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50% of audience at cyber business seminar have suffered a data breach

Half of the organisations in attendance at an interactive cyber business seminar in Belfast revealed they have suffered a data breach.

At the event co-hosted by Grant Thornton, Willis Insurance and Risk Management and Cleaver Fulton Rankin, almost one-fifth of the audience also admitted that they do not know exactly what cyber insurance is.

Taking place at Grant Thornton’s city centre office and attended by representatives from the local private and public sector, a poll of the delegates revealed that a majority of firms in attendance have an incident response plan in place, with most stating they already have cyber insurance.

The seminar was opened by Richard Gillan, Managing Partner of Grant Thornton NI, with , Digital Forensics Director at Grant Thornton and the most experienced computer forensics investigator in private practice in Ireland, advising on how to manage through a cyber-crisis.

Michael King, Director at Cleaver Fulton Rankin and qualified Data Protection practitioner, looked at the legal aspect of a cyber-breach, with Richard Willis, Managing Director at Willis Insurance and Risk Management, examining the insurance elements.  .  

In opening the seminar Richard Gillan of Grant Thornton noted:

“Grant Thornton has enjoyed significant growth in recent years and a factor in that has been the opening in Belfast last year of our new Forensics and Investigation Services Unit, which provides the full spectrum of forensics and cyber-security services to new and existing clients.” 

Speaking at the event, Andrew Harbison, Director at Grant Thornton, then outlined the potential problems:

“Any type of cyber incident can damage a firm’s reputation, disrupt operations and ultimately result in losses.

“Unfortunately, everyone and every business is vulnerable. Cyber criminals want your information and are becoming more and more innovative with the methods used to get the desired details.

“By the time a cyber incident is discovered it is likely the hackers have already been in the system for an extended period.

“Once the breach is exposed, the next steps will be critical to the organisation’s reputation and future. Implementing a proactive Incident Response Plan can prevent such situations from escalating.

“Businesses, and indeed individuals, have a responsibility to devise a strategy that will protect their systems and develop a structured approach to security and processes that will prevent a cyber incident occurring in the first place.”

Michael King, of Cleaver Fulton Rankin’s dispute resolution team, is an experienced commercial litigator who specialises in intellectual property and regularly advises clients on data and security issues. He told the seminar:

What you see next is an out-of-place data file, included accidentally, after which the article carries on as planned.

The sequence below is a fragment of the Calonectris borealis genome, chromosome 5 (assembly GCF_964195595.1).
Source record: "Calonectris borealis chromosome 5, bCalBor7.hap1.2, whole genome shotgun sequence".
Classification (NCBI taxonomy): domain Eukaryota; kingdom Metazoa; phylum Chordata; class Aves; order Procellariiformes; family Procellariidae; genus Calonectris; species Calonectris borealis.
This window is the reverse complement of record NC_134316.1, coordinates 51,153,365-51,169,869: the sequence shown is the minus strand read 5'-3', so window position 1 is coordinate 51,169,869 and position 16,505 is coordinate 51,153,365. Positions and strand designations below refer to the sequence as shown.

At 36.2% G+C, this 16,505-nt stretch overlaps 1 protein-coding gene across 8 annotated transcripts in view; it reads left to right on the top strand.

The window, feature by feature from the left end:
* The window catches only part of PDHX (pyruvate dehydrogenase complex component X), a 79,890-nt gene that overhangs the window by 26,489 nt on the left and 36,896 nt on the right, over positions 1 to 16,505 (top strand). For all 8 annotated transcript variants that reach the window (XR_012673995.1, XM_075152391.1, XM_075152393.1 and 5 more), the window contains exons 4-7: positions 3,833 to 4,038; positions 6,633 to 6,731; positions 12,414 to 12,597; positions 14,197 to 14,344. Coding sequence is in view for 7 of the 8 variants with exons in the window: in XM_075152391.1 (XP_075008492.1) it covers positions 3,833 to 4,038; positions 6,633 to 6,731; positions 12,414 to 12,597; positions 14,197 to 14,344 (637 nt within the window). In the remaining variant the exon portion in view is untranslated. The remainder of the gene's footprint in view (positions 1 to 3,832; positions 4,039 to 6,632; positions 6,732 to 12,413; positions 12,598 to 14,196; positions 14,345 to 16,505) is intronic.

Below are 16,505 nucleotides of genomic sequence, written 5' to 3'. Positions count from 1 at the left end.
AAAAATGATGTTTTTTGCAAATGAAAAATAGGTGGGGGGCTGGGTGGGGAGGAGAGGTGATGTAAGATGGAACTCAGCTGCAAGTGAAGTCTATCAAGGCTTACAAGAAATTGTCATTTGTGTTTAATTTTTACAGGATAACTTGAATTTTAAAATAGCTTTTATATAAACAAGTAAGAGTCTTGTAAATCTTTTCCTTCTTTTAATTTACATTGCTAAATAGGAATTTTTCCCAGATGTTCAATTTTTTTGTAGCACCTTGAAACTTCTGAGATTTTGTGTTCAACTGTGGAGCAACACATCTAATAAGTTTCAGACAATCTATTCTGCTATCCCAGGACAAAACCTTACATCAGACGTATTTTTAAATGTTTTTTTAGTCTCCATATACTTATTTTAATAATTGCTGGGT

“More and more of my time as an intellectual property lawyer is spent dealing with forensic issues.

“One myth is that because a hacker has your information, there is no liability. Although the hacker may not be traceable, other parties can be liable through negligence and breach of contract or contributory negligence of the intended recipient of the funds. If a business fails to store data correctly, it is not compliant with the Data Protection Act.

“If your business falls victim to cybercrime, it is important that law and insurance partners are contacted as soon as the incident is realised. The problem will not go away on its own, in fact it will only get worse, which is why it is necessary to address it immediately and seek the relevant, professional advice.”

Willis Insurance and Risk Management is a first responder to cyber risk and offers in-depth and insightful advice on cyber insurance and non-insurance risk management strategies. Speaking at the event, Richard Willis, Director at Willis Insurance and Risk Management, said:

“This is the biggest item on the agenda of insurers and it is not a large outlay for businesses.

“Generally, approximately 50% of businesses think they have cyber insurance cover, which isn’t the case, and, as this morning’s poll revealed, there’s actually a large number of people who don’t know what cyber insurance is.

“Cyber insurance will cover IT, forensics, legal advice, credit and identity monitoring costs. Cybercrime is happening locally and if businesses haven’t suffered a breach already, they could be leaving themselves extremely exposed to what is now a very likely possibility.

“It’s vital that local businesses and public sector organisations alike fully realise that cybercrime is real and is very much on the rise. Let someone who is an expert in this field manage your cyber risks and take a proactive approach to the issue rather than waiting for it to happen.”